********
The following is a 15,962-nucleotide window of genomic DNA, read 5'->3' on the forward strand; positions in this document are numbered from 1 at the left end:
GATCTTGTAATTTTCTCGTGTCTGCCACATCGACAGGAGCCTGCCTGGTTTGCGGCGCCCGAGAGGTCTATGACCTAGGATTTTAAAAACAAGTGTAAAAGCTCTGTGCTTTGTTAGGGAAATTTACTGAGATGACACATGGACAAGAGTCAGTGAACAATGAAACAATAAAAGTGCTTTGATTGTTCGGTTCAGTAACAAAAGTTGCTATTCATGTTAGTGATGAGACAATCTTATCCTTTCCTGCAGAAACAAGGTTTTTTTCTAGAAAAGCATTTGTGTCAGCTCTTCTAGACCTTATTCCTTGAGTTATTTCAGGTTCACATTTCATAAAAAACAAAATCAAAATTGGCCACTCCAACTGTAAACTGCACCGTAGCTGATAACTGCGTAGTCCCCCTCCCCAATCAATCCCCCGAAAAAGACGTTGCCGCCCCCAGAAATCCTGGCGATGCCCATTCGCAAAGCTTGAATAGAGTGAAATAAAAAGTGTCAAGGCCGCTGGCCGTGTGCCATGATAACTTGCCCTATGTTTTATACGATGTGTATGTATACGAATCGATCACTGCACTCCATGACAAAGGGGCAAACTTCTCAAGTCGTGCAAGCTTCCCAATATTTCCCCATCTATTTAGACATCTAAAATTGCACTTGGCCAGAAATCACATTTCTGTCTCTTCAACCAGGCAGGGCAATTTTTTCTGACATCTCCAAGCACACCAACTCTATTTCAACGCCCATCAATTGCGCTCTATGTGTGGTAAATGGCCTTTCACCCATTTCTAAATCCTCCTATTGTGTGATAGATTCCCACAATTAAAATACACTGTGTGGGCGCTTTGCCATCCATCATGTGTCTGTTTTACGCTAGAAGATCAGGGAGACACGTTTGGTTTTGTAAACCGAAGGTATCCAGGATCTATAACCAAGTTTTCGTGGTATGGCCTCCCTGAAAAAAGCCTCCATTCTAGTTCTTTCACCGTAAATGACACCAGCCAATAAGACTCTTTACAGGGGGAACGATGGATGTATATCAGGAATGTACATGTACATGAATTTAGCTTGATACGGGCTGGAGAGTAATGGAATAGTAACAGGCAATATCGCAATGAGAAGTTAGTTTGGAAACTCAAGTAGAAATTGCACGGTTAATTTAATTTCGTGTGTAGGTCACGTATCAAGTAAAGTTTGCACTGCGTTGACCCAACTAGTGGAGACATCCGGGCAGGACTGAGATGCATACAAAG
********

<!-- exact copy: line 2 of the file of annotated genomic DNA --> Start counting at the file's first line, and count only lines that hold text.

GATCTTGTAATTTTCTCGTGTCTGCCACATCGACAGGAGCCTGCCTGGTTTGCGGCGCCCGAGAGGTCTATGACCTAGGATTTTAAAAACAAGTGTAAAAGCTCTGTGCTTTGTTAGGGAAATTTACTGAGATGACACATGGACAAGAGTCAGTGAACAATGAAACAATAAAAGTGCTTTGATTGTTCGGTTCAGTAACAAAAGTTGCTATTCATGTTAGTGATGAGACAATCTTATCCTTTCCTGCAGAAACAAGGTTTTTTTCTAGAAAAGCATTTGTGTCAGCTCTTCTAGACCTTATTCCTTGAGTTATTTCAGGTTCACATTTCATAAAAAACAAAATCAAAATTGGCCACTCCAACTGTAAACTGCACCGTAGCTGATAACTGCGTAGTCCCCCTCCCCAATCAATCCCCCGAAAAAGACGTTGCCGCCCCCAGAAATCCTGGCGATGCCCATTCGCAAAGCTTGAATAGAGTGAAATAAAAAGTGTCAAGGCCGCTGGCCGTGTGCCATGATAACTTGCCCTATGTTTTATACGATGTGTATGTATACGAATCGATCACTGCACTCCATGACAAAGGGGCAAACTTCTCAAGTCGTGCAAGCTTCCCAATATTTCCCCATCTATTTAGACATCTAAAATTGCACTTGGCCAGAAATCACATTTCTGTCTCTTCAACCAGGCAGGGCAATTTTTTCTGACATCTCCAAGCACACCAACTCTATTTCAACGCCCATCAATTGCGCTCTATGTGTGGTAAATGGCCTTTCACCCATTTCTAAATCCTCCTATTGTGTGATAGATTCCCACAATTAAAATACACTGTGTGGGCGCTTTGCCATCCATCATGTGTCTGTTTTACGCTAGAAGATCAGGGAGACACGTTTGGTTTTGTAAACCGAAGGTATCCAGGATCTATAACCAAGTTTTCGTGGTATGGCCTCCCTGAAAAAAGCCTCCATTCTAGTTCTTTCACCGTAAATGACACCAGCCAATAAGACTCTTTACAGGGGGAACGATGGATGTATATCAGGAATGTACATGTACATGAATTTAGCTTGATACGGGCTGGAGAGTAATGGAATAGTAACAGGCAATATCGCAATGAGAAGTTAGTTTGGAAACTCAAGTAGAAATTGCACGGTTAATTTAATTTCGTGTGTAGGTCACGTATCAAGTAAAGTTTGCACTGCGTTGACCCAACTAGTGGAGACATCCGGGCAGGACTGAGATGCATACAAAG